The work of Elaine Hobbs Fry and Allayne Barrileaux Pizzolatto (2001) entitled: "Managing Pay Equity in the Small Business" states that current trends "suggest that interest in the pay equity issue will not diminish in the 21st Century. If anything, as more women and minorities enter and gain experience in the workforce, the interest in pay equity will increase." This work relates that the small business owner must necessarily "recognize the significance of pay equity issues from a legal and competitive advantage perspective. Small business owners can elect to be proactive and guide their company to pay parity or wait, react, and suffer the consequences. This paper discusses the history and current trends of pay equity and offers proactive management measures to the small business owner." (Fry and Pizzolatto, 2001)

Fry and Pizzolatto state that since the Equal Pay Act (EPA) became law many years have passed. This law makes it a requirement that companies "pay covered employees of both sexes the same wages for substantially equal work in jobs that are performed under similar working conditions, and that demand equal skill, effort and responsibility." (Fry and Pizzolatto, 2001) According to this report the Equal Employment Opportunity Commission (EEOC) "...reported that women filed 3800 wage-related charges with them in 1999, and since 1992, the commissions' total recovery in wage bias cases has reached nearly 100 million." (Fry and Pizzolatto, 2001)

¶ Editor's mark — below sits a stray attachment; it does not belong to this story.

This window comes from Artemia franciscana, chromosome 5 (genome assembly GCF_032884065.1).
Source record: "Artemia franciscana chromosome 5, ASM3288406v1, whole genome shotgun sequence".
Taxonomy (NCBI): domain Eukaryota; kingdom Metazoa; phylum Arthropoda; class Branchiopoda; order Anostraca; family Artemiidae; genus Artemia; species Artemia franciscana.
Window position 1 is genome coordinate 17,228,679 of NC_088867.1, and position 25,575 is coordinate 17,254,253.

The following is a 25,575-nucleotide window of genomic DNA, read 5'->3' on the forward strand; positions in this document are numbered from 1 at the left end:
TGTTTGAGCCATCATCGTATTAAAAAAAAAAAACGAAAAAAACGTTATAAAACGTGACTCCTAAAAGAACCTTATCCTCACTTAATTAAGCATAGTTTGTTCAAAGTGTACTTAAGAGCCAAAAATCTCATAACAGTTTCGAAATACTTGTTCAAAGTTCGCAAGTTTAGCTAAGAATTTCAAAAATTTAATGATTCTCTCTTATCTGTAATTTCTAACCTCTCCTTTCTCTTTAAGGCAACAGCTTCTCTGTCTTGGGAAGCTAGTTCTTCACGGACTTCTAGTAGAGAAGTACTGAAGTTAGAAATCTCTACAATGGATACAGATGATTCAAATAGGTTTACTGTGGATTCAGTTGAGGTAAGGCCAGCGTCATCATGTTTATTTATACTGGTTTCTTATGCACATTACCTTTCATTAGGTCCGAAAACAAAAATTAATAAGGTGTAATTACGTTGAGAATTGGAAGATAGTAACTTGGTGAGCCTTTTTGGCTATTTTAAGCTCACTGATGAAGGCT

The report of Fry and Pizzolatto (2001) relates that the Bureau of Labor Statistics (BLS) states that the " between men and women's pay still exists. In fact, the BLS reports that in nine instances since passage of the act, the pay gap actually widened from one year to the next." (Fry and Pizzolatto, 2001) Fry and Pizzolatto state that many and various reasons have been "offered for this gap" and that "one prevailing explanation is 'discrimination against women's occupations.' The American Prospect reports that as the percentage of women in an occupation rises, wages tend to fall." (Fry and Pizzolatto, 2001) Fry and Pizzolatto state that while the " jury is still out as to why this inequity exists, the fact remains that today women earn approximately 75% of men's median income. Hence, the issue continues to draw much attention in the political and work arena." (Fry and Pizzolatto, 2001)

Laws in regards to worker pay "date back to 1938 with the passage of the Fair Labor Standards Act. This act sets standards for minimum wage, hours of work, and determining the exempt or nonexempt status…

Sources Used in Document:


Abrams, Jim (2009) House Approves Bill to Fight Wage Discrimination. Yahoo News. 9 Jan 2009. Online available at

Barko, N. (2000. June 19). The Other Gender Gap. (Online) Available

Bland, T.S. (1999, July). Equal Pay Enforcement Heats Up. HR Magazine, p. 138-145.

Bland, T.S., Nail, T.N., Knox, D.P. (2000, May). OFCCP, White House push comparable worth. HR News, p. 22-24.